HL Deb 14 July 1966 vol 276 cc199-201

3.10 p.m.


My Lords, I beg leave to ask the Question which stands in my name on the Order Paper.

[The Question was as follows:

To ask Her Majesty's Government whether they will restrain the statements of the United Kingdom representative to the United Nations emphasising the comparatively high volume of overseas allocations for subventions, loans and advances by the United Kingdom which must under present adverse pressure on sterling intensify banking disquiet as to the United Kingdom balance of payments.]


No, my Lords. I do not accept the implication of the Question. The speech of the Minister of State and Permanent Representative of Her Majesty's Government at the United Nations to the 41st Session of the Economic and Social Council, to which I take it the noble Lord is referring, contained a factual account of the British effort in aiding the developing countries in the context of international aid as a whole. He referred not only to our record in sustaining and somewhat increasing our programme in a time of economic difficulty, but also to the restraints which those circumstances are necessarily imposing on the degree of expansion which is possible. Her Majesty's Government see no reason why this balanced account should cause any disquiet.


My Lords, I thank the noble Lord for his reply, but it is disappointing, in that he gives the reasons which were put forward in the United Nations. The point of the Question, of course, is to draw attention to the heavy burden on our balance of payments; and the fact that we have now moved the bank rate up to the penalising rate of 7 per cent. seems to be greater justification than at the moment when I put the Question down. The noble Lord will have had his attention drawn to The Times report on July 7 giving this. I am not unmindful of the fact that the noble Lord—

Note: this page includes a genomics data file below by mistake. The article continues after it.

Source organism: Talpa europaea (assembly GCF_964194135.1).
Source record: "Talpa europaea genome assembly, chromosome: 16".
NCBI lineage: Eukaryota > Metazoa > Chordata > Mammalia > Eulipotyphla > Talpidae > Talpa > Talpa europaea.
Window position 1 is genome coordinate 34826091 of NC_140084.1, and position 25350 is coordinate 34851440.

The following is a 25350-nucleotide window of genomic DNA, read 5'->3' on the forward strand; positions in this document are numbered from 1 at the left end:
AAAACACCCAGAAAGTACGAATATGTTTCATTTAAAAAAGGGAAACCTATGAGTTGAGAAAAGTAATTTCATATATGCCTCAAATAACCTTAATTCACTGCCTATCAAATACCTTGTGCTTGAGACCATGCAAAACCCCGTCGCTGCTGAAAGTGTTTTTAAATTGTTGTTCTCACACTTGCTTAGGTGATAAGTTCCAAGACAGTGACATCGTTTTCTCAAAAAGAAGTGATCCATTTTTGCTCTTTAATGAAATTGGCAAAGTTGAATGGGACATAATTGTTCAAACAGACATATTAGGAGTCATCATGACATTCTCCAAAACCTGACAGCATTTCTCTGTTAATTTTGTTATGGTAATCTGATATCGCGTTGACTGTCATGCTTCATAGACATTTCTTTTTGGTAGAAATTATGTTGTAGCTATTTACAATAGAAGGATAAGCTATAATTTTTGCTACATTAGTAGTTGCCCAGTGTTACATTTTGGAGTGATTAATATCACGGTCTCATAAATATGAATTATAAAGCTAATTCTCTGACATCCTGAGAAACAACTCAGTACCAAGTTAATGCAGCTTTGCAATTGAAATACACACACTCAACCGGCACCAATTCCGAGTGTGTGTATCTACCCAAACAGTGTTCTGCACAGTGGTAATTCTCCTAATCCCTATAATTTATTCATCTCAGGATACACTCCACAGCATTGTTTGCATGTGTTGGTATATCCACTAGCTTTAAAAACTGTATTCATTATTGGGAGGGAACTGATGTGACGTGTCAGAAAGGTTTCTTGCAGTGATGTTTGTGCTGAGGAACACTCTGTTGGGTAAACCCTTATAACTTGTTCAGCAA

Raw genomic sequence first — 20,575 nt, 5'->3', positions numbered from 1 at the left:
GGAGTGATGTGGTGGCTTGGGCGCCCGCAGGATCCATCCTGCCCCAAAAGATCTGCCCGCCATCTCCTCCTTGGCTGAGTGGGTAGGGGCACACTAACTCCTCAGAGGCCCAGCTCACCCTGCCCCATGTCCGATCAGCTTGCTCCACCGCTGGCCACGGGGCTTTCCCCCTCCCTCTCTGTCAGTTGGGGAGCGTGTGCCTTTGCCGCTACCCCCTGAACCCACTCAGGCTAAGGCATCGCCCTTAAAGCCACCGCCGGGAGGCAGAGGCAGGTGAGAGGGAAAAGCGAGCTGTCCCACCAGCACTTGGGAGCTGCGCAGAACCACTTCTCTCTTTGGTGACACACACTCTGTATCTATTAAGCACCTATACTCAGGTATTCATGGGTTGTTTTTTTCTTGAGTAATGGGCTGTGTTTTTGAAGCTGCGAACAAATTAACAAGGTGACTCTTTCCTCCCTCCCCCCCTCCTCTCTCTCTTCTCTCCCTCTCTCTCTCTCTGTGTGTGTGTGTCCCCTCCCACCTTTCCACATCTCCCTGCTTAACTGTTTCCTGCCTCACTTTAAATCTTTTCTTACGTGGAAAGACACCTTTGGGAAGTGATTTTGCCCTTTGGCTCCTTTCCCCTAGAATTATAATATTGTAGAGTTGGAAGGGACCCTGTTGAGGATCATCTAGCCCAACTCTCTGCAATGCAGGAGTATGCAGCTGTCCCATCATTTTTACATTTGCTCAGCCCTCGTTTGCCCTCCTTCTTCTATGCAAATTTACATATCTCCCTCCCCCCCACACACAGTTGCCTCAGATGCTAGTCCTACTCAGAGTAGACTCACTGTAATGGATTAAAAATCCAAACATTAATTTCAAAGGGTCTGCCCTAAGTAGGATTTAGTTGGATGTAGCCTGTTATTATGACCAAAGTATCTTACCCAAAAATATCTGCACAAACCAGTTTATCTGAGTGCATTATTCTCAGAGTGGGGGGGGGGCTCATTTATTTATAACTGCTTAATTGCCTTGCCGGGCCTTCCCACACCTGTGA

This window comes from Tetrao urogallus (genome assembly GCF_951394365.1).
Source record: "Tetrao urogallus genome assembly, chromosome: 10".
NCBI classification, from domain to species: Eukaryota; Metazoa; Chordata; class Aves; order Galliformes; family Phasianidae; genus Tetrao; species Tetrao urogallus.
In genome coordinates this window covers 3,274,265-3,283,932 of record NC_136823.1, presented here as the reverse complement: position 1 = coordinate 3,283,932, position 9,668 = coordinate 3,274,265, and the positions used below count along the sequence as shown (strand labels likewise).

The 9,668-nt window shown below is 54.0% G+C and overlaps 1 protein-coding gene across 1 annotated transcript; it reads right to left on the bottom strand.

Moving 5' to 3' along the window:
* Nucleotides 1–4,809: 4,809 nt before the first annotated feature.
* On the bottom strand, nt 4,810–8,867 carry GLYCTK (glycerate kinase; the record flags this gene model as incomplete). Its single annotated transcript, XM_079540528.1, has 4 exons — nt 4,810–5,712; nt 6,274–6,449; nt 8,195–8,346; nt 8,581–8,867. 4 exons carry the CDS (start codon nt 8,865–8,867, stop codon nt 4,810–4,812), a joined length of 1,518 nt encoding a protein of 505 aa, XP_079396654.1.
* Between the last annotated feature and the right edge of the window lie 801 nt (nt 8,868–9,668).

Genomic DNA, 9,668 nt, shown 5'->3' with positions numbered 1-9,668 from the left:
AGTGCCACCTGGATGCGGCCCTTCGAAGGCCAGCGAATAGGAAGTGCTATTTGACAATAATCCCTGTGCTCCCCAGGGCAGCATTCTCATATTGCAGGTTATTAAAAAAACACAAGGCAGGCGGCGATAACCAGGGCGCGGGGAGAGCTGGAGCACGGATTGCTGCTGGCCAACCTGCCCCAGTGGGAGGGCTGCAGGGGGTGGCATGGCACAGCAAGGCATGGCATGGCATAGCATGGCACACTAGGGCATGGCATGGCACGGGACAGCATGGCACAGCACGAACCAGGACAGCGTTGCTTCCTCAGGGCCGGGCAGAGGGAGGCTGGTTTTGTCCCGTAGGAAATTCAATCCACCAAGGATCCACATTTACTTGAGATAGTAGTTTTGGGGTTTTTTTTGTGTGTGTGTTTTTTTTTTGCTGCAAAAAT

Order, Order!


The question I ask the noble Lord is this. In spite of the fact that Her Majesty's Government have as recently as the debate on the Overseas Aid Bill stated that very large sums of our sorely taxed people's money are being so disposed of, can he now not give any encouragement to the hope that these widely dispersed and so munificently given grants, subventions, and aid in every direction throughout the world, can be reduced and so lessen the pressure on sterling?


No, my Lords, I cannot; and I am very glad that I cannot do so. I should like to be able to give some hope that we could increase these amounts, but unfortunately our present financial position makes that impossible. The actual discussions on the amount of aid were conducted in another place, and also, I think I am right in saying, in your Lordships' Chamber on another occasion; obviously this is not the right time to go into the pros and cons of that. I have done my best to answer the original Question and the noble Lord's supplementary, but of course if he wishes to raise the matter in a wider context there are opportunities for him to do so.


My Lords, is my noble friend aware that it is a terrible indictment on the Conservative Party that, after a period of colonial exploitation, and when these countries have now received independence, they want to stop all support to help them towards independence within the Commonwealth, in order to get us into the Common Market?


My Lords, is the a Conservative Government there was a noble Lord not aware that, in fact, under very rapid increase in aid to foreign countries; at a much more rapid rate, indeed, than under this Labour Government?


My Lords, may I ask the noble Lord a further question? Has he forgotten what was stated with regard to the escalating rate at which this money is being granted? He has just said that he hoped that would be increased. It was stated in 1957 that the figure was £81 million, and now it is £225 million. At that rate of escalation there will be some astronomic figure which will put the bank rate up much higher, and do irreparable damage to our balance of payments.